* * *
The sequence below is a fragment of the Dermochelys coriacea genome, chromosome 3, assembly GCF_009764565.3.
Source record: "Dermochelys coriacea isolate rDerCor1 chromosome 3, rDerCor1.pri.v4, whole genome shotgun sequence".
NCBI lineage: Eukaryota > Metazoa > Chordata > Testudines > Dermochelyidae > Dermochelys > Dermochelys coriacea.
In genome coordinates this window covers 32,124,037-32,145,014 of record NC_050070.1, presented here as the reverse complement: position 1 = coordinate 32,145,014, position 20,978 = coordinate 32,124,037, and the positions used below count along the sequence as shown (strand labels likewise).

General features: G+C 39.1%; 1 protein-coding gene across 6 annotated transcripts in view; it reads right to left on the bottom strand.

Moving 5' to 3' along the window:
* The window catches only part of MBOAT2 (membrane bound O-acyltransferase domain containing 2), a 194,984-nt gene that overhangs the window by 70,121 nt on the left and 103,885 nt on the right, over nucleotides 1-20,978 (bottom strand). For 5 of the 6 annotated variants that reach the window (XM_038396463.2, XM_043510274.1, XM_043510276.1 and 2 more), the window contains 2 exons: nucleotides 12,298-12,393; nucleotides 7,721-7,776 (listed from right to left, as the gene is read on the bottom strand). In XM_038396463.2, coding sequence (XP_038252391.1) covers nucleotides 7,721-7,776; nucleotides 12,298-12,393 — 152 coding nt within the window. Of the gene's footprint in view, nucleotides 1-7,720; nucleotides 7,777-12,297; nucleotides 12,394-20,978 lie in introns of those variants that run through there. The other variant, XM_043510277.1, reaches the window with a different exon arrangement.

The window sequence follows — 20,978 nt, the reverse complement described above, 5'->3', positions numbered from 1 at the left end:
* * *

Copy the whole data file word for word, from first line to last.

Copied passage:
The sequence below is a fragment of the Dermochelys coriacea genome, chromosome 3, assembly GCF_009764565.3.
Source record: "Dermochelys coriacea isolate rDerCor1 chromosome 3, rDerCor1.pri.v4, whole genome shotgun sequence".
NCBI lineage: Eukaryota > Metazoa > Chordata > Testudines > Dermochelyidae > Dermochelys > Dermochelys coriacea.
In genome coordinates this window covers 32,124,037-32,145,014 of record NC_050070.1, presented here as the reverse complement: position 1 = coordinate 32,145,014, position 20,978 = coordinate 32,124,037, and the positions used below count along the sequence as shown (strand labels likewise).

General features: G+C 39.1%; 1 protein-coding gene across 6 annotated transcripts in view; it reads right to left on the bottom strand.

Moving 5' to 3' along the window:
* The window catches only part of MBOAT2 (membrane bound O-acyltransferase domain containing 2), a 194,984-nt gene that overhangs the window by 70,121 nt on the left and 103,885 nt on the right, over nucleotides 1-20,978 (bottom strand). For 5 of the 6 annotated variants that reach the window (XM_038396463.2, XM_043510274.1, XM_043510276.1 and 2 more), the window contains 2 exons: nucleotides 12,298-12,393; nucleotides 7,721-7,776 (listed from right to left, as the gene is read on the bottom strand). In XM_038396463.2, coding sequence (XP_038252391.1) covers nucleotides 7,721-7,776; nucleotides 12,298-12,393 — 152 coding nt within the window. Of the gene's footprint in view, nucleotides 1-7,720; nucleotides 7,777-12,297; nucleotides 12,394-20,978 lie in introns of those variants that run through there. The other variant, XM_043510277.1, reaches the window with a different exon arrangement.

The window sequence follows — 20,978 nt, the reverse complement described above, 5'->3', positions numbered from 1 at the left end: